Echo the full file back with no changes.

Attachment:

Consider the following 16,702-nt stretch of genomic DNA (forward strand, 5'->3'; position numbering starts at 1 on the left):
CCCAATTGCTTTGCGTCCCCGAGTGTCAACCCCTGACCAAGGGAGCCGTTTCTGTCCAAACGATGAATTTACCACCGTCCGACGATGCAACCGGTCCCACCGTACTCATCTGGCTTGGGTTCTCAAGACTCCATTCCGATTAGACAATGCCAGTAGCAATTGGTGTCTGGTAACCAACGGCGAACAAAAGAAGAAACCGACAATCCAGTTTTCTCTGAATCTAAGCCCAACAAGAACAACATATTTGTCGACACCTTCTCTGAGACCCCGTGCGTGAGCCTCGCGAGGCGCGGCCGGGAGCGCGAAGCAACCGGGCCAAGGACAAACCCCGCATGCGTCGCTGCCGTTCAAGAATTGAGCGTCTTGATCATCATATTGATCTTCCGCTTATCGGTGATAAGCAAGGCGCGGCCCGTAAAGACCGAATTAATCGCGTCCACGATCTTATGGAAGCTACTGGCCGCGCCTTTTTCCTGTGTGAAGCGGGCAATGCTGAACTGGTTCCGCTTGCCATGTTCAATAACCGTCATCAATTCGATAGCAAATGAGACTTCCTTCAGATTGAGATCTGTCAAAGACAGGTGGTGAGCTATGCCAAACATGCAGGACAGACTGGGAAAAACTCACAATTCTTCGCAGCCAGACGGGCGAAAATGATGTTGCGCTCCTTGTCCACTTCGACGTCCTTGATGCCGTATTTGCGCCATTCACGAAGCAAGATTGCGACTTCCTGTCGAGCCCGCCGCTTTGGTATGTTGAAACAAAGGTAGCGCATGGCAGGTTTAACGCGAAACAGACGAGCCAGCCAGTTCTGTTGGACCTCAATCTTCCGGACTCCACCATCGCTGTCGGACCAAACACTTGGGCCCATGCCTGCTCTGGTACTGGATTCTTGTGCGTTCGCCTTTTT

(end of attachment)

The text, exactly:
Consider the following 16,702-nt stretch of genomic DNA (forward strand, 5'->3'; position numbering starts at 1 on the left):
CCCAATTGCTTTGCGTCCCCGAGTGTCAACCCCTGACCAAGGGAGCCGTTTCTGTCCAAACGATGAATTTACCACCGTCCGACGATGCAACCGGTCCCACCGTACTCATCTGGCTTGGGTTCTCAAGACTCCATTCCGATTAGACAATGCCAGTAGCAATTGGTGTCTGGTAACCAACGGCGAACAAAAGAAGAAACCGACAATCCAGTTTTCTCTGAATCTAAGCCCAACAAGAACAACATATTTGTCGACACCTTCTCTGAGACCCCGTGCGTGAGCCTCGCGAGGCGCGGCCGGGAGCGCGAAGCAACCGGGCCAAGGACAAACCCCGCATGCGTCGCTGCCGTTCAAGAATTGAGCGTCTTGATCATCATATTGATCTTCCGCTTATCGGTGATAAGCAAGGCGCGGCCCGTAAAGACCGAATTAATCGCGTCCACGATCTTATGGAAGCTACTGGCCGCGCCTTTTTCCTGTGTGAAGCGGGCAATGCTGAACTGGTTCCGCTTGCCATGTTCAATAACCGTCATCAATTCGATAGCAAATGAGACTTCCTTCAGATTGAGATCTGTCAAAGACAGGTGGTGAGCTATGCCAAACATGCAGGACAGACTGGGAAAAACTCACAATTCTTCGCAGCCAGACGGGCGAAAATGATGTTGCGCTCCTTGTCCACTTCGACGTCCTTGATGCCGTATTTGCGCCATTCACGAAGCAAGATTGCGACTTCCTGTCGAGCCCGCCGCTTTGGTATGTTGAAACAAAGGTAGCGCATGGCAGGTTTAACGCGAAACAGACGAGCCAGCCAGTTCTGTTGGACCTCAATCTTCCGGACTCCACCATCGCTGTCGGACCAAACACTTGGGCCCATGCCTGCTCTGGTACTGGATTCTTGTGCGTTCGCCTTTTT